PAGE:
There have been reports that Hamas has launched rockets from crowded apartment buildings, hospitals and schools, though every report comes with another denying Hamas’ responsibility.
Earlier today, however, Indian journalists working for the New Delhi TV broadcasting company got at least one piece of irrefutable evidence: footage of Hamas militants assembling and firing a rocket just a stone’s throw from the hotel they were staying in.
According to NDTV, the rocket was fired just before the start of the 72-hour ceasefire which began this morning.
The team said that yesterday, a small blue tent was erected next to the hotel. Three men made a number of journeys to and from the tent for about an hour before breaking it down and disappearing.
Then, this morning, the team watched the tent be erected once more. The men quickly assembled the rocket launcher and fired the rocket, leaving the area quickly afterwards.
Obviously, one isolated video doesn’t change the fact that the vast majority of civilian casualties are on the Palestinian side. As of this morning, over 1,800 Palestinian civilians have lost their lives, with another 10,000+ injured. Israel has lost just three civilians, along with 64 soldiers.
However, we can’t let these numbers keep us from criticizing Hamas when it’s clear that maximizing civilian death is a large part of their PR campaign.
NDTV put it this way:
“Hamas has not taken very kindly to any reporting of its rockets being fired. But just as we reported the devastating consequences of Israel’s offensive on Gaza’s civilians, it is equally important to report on how Hamas places those very civilians at risk by firing rockets deep from the heart of civilian zones.”
We can argue about whose actions are more “justified” (whatever that even means), but we cannot deny that both sides must be held somewhat accountable for the growing loss of life stemming from the renewal of this conflict.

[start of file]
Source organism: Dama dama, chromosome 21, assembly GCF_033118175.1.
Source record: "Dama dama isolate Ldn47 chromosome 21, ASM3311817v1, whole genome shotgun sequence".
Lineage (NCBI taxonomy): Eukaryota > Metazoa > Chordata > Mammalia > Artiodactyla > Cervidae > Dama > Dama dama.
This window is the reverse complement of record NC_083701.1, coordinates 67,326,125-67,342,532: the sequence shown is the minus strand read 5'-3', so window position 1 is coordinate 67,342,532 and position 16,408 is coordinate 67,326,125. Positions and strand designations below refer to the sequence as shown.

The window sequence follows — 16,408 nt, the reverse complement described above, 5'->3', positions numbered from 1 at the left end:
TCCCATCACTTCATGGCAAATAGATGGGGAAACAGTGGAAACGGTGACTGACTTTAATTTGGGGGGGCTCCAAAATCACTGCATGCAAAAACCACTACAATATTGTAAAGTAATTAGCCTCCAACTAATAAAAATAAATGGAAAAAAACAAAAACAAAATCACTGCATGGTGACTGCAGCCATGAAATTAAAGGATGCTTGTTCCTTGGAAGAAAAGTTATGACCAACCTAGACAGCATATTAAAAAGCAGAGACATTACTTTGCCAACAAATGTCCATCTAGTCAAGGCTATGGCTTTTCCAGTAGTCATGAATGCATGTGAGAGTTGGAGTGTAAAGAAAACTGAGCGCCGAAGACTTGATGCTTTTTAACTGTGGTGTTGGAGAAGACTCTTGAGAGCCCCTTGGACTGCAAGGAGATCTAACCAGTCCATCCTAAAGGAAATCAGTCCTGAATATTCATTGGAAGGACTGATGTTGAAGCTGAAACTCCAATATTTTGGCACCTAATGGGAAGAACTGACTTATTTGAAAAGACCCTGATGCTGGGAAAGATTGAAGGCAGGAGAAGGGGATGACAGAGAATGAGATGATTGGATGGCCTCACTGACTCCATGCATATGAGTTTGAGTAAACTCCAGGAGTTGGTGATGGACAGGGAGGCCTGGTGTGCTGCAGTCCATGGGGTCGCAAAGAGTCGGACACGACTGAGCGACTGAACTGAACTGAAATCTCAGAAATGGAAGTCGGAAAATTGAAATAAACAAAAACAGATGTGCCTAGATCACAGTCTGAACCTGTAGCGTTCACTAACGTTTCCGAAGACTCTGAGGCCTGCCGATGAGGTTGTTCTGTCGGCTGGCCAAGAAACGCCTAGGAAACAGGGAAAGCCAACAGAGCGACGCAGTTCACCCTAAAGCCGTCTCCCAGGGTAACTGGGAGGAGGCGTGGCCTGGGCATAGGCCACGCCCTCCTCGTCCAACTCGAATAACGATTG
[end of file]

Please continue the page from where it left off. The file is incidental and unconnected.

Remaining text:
The United States’ Special Inspector General for Afghanistan Reconstruction just released its “Afghan National Security Forces: Actions Needed to Improve Weapons Accountability” report for July.
The report revealed that a total of 747,000 weapons supposedly given to the Afghan National Security Forces by the U.S. Department of Defense are now unaccounted for.
According to the report, 465,000 of these weapons are small arms that include, “…rifles, pistols, machine guns, grenade launchers, and shotguns.”
The Department of Defense relies primarily on two programs to track the flow of weapons to Afghanistan’s security forces: The Security Cooperation Information Portal (SCIP) and the Operational Verification of Reliable Logistics Oversight Database (OVERLORD).
Both of these programs were found to have major errors and discrepancies. In fact, a whopping 43% of the serial numbers (used to identify and track each individual weapon) in the OVERLORD system were found to have, “missing information and/or duplication.”
On top of that, the report found that as of November 2013, the U.S. had provided Afghanistan’s Security Forces with nearly 113,000 more weapons than they actually needed (based on the “Tashkil”, the official list of requirements for the ANSF issued by the Afghan government).
The SIGAR report also warns that these weapons could easily find their way into the hands of hostile groups like the Taliban, if they haven’t already:
“Without confidence in the Afghan government’s ability to account for or properly dispose of these weapons, SIGAR is concerned that they could be obtained by insurgents and pose additional risks to Afghan civilians and the ANSF.”
NASA’s Opportunity rover landed on the surface of Mars in January of 2004. As of Sunday (July 26), the Opportunity rover had driven a total distance of 25 miles (40 kilometers).
Opportunity took the top spot in total off-world distance traveled by surpassing Russia’s Lunokhod 2 lunar rover, which traveled a total distance of 39 kilometers across the surface of the moon between January and May of 1973.
The Russian rover helped to bring about a golden age of space exploration in the 70s. As a sign of respect, the Opportunity rover’s operators decided to commemorate the Russian rover by naming one of the first craters they encountered after it.
The craziest part of this record is that the Opportunity rover was only expected to travel a short distance when it was first sent to Mars in 2004. Here’s John Callas, who manages the Mars Exploration Project at NASA’s Jet-Propulsion Laboratory (JPL) in California:
“This is so remarkable considering Opportunity was intended to drive about one kilometer and was never designed for distance. But what is really important is not how many miles the rover has racked up, but how much exploration and discovery we have accomplished over that distance.”
The Opportunity rover is collecting data on Mars as part of a long-term plan for a manned mission to the planet around the year 2030.
The infographic below compares the distances driven by different rovers throughout the years. Click to enlarge (courtesy of NASA/JPL-Caltech):